New Universal Impedance Bridge With Simplified Semiautomatic Tuning

By using feedback to adjust one bridge element automatically, a bridge requiring only one balancing control is achieved.

Universal bridges have considerable versatility, being able to measure not only resistance, capacitance, and inductance over wide ranges, but also the Q of inductances and the dissipation factor (1/0 of capacitors. This versatility, however, has led to complicated control panels, oftentimes making it not so simple for the casual user to make bridge measurements without recourse to study of the instruction manual.

A new universal bridge has been designed to remove the confusing

Impedance Bridge Parallel Capacitor

Fig. 2. Typical impedance bridge configuration, this one for measuring unknown capacitor C,-R, in which capacitor loss factor is considered as resistance Rx in parallel with pure capacitance Cs. Besides adjustment of R<rl, Una must be adjusted to match time constant of Cr-Rna to time constant of Cr-Rr if balance is to be achieved. 7?UQ and Rcrl are interacting as far as indication on detector is concerned.

Fig. 2. Typical impedance bridge configuration, this one for measuring unknown capacitor C,-R, in which capacitor loss factor is considered as resistance Rx in parallel with pure capacitance Cs. Besides adjustment of R<rl, Una must be adjusted to match time constant of Cr-Rna to time constant of Cr-Rr if balance is to be achieved. 7?UQ and Rcrl are interacting as far as indication on detector is concerned.

elements that have been associated with bridge operation. For example, the readout is direct. Measurement results are displayed by an in-line digital readout and the decimal point is placed automatically by the RANGE switch. The unit of measurement, as selected by the FUNCTION and RANGE switches, is shown in a window. There is no need for applying multiplication factors to the readings and, as shown by the panel arrangement in the photo of Fig. 1, there is no ambiguity in making read-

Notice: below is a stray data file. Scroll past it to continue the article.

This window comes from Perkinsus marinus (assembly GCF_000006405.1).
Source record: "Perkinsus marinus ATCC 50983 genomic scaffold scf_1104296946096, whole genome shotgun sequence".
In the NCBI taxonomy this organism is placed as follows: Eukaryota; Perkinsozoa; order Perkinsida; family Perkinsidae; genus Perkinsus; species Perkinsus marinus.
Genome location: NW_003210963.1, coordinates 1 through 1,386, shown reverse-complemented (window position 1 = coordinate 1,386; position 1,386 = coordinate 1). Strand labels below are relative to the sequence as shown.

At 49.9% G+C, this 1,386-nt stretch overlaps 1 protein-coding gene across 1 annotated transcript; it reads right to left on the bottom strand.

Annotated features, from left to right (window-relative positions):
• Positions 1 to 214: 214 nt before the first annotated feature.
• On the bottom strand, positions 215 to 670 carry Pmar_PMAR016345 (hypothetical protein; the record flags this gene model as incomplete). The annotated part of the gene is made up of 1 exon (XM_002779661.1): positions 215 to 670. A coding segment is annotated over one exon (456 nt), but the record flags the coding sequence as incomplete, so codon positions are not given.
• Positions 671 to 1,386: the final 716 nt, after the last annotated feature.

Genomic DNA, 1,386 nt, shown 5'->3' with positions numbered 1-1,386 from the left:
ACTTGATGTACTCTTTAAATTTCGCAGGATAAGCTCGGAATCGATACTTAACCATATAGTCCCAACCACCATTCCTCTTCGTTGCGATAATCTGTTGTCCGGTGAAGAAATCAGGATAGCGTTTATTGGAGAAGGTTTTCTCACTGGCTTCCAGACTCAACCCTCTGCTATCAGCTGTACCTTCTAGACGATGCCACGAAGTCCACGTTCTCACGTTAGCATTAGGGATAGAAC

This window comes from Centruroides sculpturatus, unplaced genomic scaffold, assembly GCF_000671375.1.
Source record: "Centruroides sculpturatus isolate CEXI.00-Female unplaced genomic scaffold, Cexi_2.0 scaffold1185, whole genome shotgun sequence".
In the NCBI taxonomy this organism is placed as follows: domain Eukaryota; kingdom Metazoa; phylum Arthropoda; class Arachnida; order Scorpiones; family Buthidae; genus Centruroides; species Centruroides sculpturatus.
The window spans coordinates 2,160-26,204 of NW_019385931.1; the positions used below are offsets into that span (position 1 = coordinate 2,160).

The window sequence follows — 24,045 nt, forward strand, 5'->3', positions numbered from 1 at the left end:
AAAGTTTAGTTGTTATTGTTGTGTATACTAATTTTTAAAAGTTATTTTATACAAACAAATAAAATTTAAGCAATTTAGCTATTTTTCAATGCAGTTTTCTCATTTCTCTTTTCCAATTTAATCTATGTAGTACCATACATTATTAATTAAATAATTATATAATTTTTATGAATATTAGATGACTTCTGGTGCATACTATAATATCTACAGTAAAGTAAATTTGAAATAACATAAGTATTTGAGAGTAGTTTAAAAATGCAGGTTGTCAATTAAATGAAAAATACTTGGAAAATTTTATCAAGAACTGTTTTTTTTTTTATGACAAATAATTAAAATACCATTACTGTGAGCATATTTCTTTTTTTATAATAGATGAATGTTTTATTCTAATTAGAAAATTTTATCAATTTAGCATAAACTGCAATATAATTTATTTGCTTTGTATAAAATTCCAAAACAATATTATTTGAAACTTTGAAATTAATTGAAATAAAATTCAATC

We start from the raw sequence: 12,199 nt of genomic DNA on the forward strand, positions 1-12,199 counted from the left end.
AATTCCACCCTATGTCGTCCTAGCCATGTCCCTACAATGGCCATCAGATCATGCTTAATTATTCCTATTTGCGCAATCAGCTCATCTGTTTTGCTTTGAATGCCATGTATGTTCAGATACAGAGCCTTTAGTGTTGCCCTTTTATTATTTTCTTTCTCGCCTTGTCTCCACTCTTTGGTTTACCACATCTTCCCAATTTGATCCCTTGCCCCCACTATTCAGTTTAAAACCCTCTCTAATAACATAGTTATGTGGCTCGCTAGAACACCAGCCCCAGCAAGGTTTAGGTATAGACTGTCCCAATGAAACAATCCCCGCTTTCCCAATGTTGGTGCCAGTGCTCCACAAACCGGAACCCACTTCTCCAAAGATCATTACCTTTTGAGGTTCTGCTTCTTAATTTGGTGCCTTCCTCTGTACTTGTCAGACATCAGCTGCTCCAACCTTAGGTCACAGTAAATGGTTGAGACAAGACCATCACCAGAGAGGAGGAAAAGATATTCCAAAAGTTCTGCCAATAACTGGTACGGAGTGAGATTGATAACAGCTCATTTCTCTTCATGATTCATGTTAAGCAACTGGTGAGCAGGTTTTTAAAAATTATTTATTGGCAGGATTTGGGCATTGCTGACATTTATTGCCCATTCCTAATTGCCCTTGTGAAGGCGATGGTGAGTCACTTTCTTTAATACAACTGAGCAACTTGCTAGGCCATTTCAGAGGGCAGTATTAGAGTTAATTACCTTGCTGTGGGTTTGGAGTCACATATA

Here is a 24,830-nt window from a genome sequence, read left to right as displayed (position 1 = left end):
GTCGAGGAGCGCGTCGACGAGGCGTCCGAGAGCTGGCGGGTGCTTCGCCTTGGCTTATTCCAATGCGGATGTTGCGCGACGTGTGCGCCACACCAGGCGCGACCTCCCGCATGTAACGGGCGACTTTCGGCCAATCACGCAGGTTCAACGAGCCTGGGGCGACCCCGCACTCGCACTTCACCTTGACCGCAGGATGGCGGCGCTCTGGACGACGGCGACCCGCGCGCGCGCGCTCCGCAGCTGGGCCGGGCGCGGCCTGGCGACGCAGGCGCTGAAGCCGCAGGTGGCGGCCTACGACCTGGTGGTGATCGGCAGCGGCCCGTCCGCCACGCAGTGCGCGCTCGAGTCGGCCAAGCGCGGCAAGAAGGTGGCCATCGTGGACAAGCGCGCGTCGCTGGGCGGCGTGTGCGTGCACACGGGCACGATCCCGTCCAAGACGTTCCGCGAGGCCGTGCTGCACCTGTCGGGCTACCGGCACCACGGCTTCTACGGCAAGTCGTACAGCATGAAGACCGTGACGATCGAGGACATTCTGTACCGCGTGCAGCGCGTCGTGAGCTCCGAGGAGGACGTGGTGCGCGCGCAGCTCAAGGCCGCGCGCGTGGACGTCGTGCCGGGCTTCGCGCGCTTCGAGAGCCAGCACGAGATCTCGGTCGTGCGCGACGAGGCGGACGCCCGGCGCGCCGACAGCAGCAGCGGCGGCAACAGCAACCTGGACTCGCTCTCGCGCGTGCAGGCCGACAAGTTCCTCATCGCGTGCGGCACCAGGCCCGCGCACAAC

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FUNCTION

UNKNOWN UNE Cs rCpi R rLsi lp SENSiTIVtTY

FUNCTION

UNKNOWN UNE Cs rCpi R rLsi lp SENSiTIVtTY

Fig. 1. New Universal Bridge has digital read-out, automatic decimal placement, non-ambiguous range indication, and other features that simplify measurement of resistance, capacitance, inductance, Q, and loss factor. Bridge design eliminates prolonged balancing procedures formerly caused by sliding null in measurements of lossy reactive components. Control circuitry automatically brings DQ resistor to correct value as CRL dial is adjusted for a null.

RESISTANCE BRIDGE (R)

To Detector (de) Unknown

RESISTANCE BRIDGE (R)

To Detector (ac) known

Dj. = (üCt Rc CAPACITANCE BRIDGE (Cs, Low D) (Series loss)

RANGE Iii IMSl

To Detector (ac) Unknown

RANGE Iii IMSl

To Detector (ac) Unknown

CAPACITANCE BRIDGE (<Cp, HIGH D) (Parallel loss)

CAPACITANCE BRIDGE (<Cp, HIGH D) (Parallel loss)

To Detector (ac) Unknown

INDUCTANCE BRIDGE (Ls, Low Q) (Series loss)

To Detector (ac) Unknown

Fig. 3. Bridge circuits selected by FUNCTION switch in new Universal Bridge. In auto mode measurement of low Q or high D components, DQ resistor (Rc) is replaced by servo-controlled variable resistance.

INDUCTANCE BRIDGE (Lp, High Q) (Parallel loss)

INDUCTANCE BRIDGE (Ls, Low Q) (Series loss)

INDUCTANCE BRIDGE (Lp, High Q) (Parallel loss)

ings of resistance, capacitance, or inductance.

As a further step toward removing conf usion factors, the only terminals on the front panel of the new instrument are those for the unknown component. All other terminals, those for bias insertion and for external detectors and generators, are on the rear panel.

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